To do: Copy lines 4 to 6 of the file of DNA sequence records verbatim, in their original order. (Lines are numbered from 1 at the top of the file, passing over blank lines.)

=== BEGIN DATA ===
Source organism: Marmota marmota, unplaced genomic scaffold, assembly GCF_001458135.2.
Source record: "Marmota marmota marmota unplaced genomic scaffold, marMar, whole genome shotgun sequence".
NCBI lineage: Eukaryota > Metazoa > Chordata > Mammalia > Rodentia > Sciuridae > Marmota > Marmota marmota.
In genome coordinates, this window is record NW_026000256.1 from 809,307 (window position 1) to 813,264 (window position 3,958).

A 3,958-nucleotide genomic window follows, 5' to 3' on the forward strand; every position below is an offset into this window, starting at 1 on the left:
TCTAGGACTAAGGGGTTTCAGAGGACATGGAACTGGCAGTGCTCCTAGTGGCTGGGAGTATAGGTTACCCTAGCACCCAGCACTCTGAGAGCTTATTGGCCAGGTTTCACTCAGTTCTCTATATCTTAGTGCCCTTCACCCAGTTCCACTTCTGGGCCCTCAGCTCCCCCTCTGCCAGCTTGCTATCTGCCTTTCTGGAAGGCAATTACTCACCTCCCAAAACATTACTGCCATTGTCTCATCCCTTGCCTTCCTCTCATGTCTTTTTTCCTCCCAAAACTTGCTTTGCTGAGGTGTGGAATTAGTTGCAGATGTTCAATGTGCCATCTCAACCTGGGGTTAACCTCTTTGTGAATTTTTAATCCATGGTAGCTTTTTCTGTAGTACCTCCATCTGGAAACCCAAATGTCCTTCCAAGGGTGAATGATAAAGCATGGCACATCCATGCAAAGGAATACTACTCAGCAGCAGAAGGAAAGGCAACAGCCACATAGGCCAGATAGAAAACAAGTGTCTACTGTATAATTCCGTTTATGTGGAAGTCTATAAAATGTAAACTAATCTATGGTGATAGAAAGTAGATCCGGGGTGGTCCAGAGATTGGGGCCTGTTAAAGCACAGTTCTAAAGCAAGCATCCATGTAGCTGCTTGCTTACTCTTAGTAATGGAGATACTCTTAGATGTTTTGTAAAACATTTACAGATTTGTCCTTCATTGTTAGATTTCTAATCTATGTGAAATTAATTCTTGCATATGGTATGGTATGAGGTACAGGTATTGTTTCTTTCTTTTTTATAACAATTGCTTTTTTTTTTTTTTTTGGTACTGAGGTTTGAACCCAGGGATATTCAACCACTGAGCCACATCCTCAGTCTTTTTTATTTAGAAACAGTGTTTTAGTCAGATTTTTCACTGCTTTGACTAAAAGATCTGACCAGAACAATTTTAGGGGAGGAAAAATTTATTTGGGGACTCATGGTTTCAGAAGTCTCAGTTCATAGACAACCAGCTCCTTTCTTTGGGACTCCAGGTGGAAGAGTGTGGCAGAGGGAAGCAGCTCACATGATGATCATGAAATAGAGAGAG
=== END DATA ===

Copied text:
In genome coordinates, this window is record NW_026000256.1 from 809,307 (window position 1) to 813,264 (window position 3,958).

A 3,958-nucleotide genomic window follows, 5' to 3' on the forward strand; every position below is an offset into this window, starting at 1 on the left:
TCTAGGACTAAGGGGTTTCAGAGGACATGGAACTGGCAGTGCTCCTAGTGGCTGGGAGTATAGGTTACCCTAGCACCCAGCACTCTGAGAGCTTATTGGCCAGGTTTCACTCAGTTCTCTATATCTTAGTGCCCTTCACCCAGTTCCACTTCTGGGCCCTCAGCTCCCCCTCTGCCAGCTTGCTATCTGCCTTTCTGGAAGGCAATTACTCACCTCCCAAAACATTACTGCCATTGTCTCATCCCTTGCCTTCCTCTCATGTCTTTTTTCCTCCCAAAACTTGCTTTGCTGAGGTGTGGAATTAGTTGCAGATGTTCAATGTGCCATCTCAACCTGGGGTTAACCTCTTTGTGAATTTTTAATCCATGGTAGCTTTTTCTGTAGTACCTCCATCTGGAAACCCAAATGTCCTTCCAAGGGTGAATGATAAAGCATGGCACATCCATGCAAAGGAATACTACTCAGCAGCAGAAGGAAAGGCAACAGCCACATAGGCCAGATAGAAAACAAGTGTCTACTGTATAATTCCGTTTATGTGGAAGTCTATAAAATGTAAACTAATCTATGGTGATAGAAAGTAGATCCGGGGTGGTCCAGAGATTGGGGCCTGTTAAAGCACAGTTCTAAAGCAAGCATCCATGTAGCTGCTTGCTTACTCTTAGTAATGGAGATACTCTTAGATGTTTTGTAAAACATTTACAGATTTGTCCTTCATTGTTAGATTTCTAATCTATGTGAAATTAATTCTTGCATATGGTATGGTATGAGGTACAGGTATTGTTTCTTTCTTTTTTATAACAATTGCTTTTTTTTTTTTTTTTGGTACTGAGGTTTGAACCCAGGGATATTCAACCACTGAGCCACATCCTCAGTCTTTTTTATTTAGAAACAGTGTTTTAGTCAGATTTTTCACTGCTTTGACTAAAAGATCTGACCAGAACAATTTTAGGGGAGGAAAAATTTATTTGGGGACTCATGGTTTCAGAAGTCTCAGTTCATAGACAACCAGCTCCTTTCTTTGGGACTCCAGGTGGAAGAGTGTGGCAGAGGGAAGCAGCTCACATGATGATCATGAAATAGAGAGAG